Study: 'Latino' and 'Hispanic' Not The Preferred Labels

By Nadine Arroyo Rodriguez
April 04, 2012

PHOENIX -- Mexican, Puerto Rican, Dominican, Cuban - this is how people of Latin American descent describe themselves.

A study by the Pew Hispanic Center shows they want to be known by their country of origin. More than 50 percent of those surveyed do not embrace the terms "Latino" and "Hispanic".

Pew's Mark Hugo Lopez says the survey also shows that Americans from Spanish speaking countries agree on one thing: the major link between them is the Spanish language.

“The Hispanics see the Latino community in the United States as a diverse community. When you ask Hispanics is there a shared culture among U.S. Hispanics, nearly 70 percent of Hispanics say U.S. Hispanics have many different cultures,” Lopez said. “So across these many different measures, we find that Hispanics have less of a preference for terms like Hispanic or Latino.”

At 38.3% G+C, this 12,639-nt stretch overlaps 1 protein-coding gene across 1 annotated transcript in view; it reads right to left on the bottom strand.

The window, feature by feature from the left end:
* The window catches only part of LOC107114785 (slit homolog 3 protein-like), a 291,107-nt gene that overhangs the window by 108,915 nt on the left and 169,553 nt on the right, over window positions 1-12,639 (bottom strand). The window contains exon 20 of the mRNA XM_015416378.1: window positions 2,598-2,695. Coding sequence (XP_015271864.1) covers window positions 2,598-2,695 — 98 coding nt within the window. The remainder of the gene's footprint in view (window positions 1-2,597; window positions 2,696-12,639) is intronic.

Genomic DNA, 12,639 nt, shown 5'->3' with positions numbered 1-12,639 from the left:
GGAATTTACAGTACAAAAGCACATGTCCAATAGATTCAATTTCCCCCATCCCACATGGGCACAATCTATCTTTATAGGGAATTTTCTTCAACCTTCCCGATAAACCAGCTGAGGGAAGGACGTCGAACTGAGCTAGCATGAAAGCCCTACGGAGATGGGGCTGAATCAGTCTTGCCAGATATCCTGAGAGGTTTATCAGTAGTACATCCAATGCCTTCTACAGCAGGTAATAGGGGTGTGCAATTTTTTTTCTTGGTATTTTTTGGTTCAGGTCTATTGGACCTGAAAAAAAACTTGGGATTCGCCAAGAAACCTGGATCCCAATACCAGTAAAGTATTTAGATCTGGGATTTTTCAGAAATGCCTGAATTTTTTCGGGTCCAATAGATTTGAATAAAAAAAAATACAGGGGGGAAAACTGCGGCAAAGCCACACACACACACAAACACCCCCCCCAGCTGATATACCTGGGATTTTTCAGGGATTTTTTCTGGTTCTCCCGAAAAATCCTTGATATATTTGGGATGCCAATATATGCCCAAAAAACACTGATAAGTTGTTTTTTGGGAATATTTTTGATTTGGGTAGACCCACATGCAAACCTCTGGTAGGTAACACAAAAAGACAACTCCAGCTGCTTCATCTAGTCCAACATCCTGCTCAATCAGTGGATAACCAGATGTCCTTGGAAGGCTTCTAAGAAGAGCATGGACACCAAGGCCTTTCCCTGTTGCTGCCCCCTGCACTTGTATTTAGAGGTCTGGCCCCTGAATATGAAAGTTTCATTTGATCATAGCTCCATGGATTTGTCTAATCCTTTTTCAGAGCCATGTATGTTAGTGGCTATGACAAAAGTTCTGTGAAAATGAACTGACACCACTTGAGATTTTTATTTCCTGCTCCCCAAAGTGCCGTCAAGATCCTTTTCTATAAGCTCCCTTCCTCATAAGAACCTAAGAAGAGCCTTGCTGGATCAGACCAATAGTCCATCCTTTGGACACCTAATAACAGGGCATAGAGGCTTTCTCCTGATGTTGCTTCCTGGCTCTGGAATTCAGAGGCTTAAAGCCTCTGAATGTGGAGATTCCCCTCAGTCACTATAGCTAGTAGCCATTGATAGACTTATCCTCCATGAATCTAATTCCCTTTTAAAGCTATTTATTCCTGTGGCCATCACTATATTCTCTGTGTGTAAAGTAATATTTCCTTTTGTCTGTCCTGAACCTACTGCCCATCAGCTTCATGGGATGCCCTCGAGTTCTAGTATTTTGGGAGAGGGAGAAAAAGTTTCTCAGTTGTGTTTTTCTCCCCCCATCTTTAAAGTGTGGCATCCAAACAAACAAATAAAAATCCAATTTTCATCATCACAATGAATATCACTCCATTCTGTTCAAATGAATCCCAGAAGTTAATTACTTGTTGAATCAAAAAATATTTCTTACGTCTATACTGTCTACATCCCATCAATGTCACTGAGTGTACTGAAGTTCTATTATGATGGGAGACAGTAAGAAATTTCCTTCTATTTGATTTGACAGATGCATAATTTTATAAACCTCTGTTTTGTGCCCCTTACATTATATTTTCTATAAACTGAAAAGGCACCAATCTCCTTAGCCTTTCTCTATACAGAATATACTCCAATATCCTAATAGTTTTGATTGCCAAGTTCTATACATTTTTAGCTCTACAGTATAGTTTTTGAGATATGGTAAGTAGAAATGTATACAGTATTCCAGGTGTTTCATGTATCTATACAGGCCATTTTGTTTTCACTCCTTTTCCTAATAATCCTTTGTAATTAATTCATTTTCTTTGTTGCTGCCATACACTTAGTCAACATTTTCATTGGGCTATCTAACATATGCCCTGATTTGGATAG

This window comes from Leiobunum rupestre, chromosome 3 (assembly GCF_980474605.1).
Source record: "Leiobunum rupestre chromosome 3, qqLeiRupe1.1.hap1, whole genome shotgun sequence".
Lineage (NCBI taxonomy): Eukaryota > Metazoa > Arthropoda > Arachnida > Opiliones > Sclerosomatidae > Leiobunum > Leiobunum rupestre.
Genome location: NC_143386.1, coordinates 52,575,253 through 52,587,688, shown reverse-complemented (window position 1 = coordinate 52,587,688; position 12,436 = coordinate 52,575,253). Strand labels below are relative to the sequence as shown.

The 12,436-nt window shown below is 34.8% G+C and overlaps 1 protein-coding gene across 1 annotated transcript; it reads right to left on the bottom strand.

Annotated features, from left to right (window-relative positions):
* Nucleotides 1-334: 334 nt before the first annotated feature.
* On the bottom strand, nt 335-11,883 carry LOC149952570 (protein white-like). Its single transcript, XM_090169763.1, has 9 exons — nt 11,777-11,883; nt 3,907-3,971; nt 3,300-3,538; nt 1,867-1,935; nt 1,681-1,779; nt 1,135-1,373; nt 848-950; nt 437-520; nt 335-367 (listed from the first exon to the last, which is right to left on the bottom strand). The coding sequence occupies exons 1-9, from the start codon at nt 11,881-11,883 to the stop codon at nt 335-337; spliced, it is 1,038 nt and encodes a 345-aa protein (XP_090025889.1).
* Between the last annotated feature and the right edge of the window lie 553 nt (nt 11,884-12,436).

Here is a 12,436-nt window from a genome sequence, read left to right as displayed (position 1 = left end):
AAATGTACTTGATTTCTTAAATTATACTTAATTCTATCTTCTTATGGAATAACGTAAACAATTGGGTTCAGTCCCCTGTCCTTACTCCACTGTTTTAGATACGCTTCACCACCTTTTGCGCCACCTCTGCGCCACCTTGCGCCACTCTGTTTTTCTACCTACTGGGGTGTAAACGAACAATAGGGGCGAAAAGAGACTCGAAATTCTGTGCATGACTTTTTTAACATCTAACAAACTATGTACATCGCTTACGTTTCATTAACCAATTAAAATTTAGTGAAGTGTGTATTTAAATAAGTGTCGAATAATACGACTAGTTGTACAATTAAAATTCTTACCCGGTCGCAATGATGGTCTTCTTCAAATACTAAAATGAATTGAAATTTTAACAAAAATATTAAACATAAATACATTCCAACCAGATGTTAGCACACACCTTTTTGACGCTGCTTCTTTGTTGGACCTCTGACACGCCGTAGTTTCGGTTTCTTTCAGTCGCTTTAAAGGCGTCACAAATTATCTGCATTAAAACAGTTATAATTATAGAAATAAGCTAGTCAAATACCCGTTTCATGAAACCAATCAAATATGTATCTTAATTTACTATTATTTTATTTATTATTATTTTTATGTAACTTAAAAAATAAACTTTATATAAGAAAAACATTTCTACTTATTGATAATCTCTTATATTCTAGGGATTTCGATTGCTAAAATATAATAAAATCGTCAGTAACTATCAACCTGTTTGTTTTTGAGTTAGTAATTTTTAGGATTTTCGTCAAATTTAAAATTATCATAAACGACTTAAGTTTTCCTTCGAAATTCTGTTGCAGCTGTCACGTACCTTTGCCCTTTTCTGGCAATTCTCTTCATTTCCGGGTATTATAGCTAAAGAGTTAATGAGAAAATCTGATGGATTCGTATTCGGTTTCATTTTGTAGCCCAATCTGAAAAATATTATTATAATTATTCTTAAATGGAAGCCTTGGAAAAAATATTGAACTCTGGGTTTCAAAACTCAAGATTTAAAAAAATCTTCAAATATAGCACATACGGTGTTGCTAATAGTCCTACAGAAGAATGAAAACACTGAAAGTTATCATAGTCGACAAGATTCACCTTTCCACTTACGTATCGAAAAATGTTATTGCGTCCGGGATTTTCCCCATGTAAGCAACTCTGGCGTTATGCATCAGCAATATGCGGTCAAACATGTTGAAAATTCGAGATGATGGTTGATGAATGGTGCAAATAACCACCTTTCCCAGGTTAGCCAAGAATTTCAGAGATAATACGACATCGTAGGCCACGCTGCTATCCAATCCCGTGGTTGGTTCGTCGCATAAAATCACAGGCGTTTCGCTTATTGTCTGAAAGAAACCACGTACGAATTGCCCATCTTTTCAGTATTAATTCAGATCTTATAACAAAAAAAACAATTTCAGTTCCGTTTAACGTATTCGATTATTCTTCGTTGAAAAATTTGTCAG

Rene Herrera, 27, agrees with the study. He’s a first generation American who lives in Phoenix. His parents are from Mexico. Herrera says the study reflects how many Latino feels.

“The non-Latino American by nature of the culture here in America we try to label and categorize everything and I don’t think that that’s really fair to the Latino culture,” Herrera said.

Lopez says the study provides a glimpse into information about Latino identity that can be useful for political strategists in upcoming elections.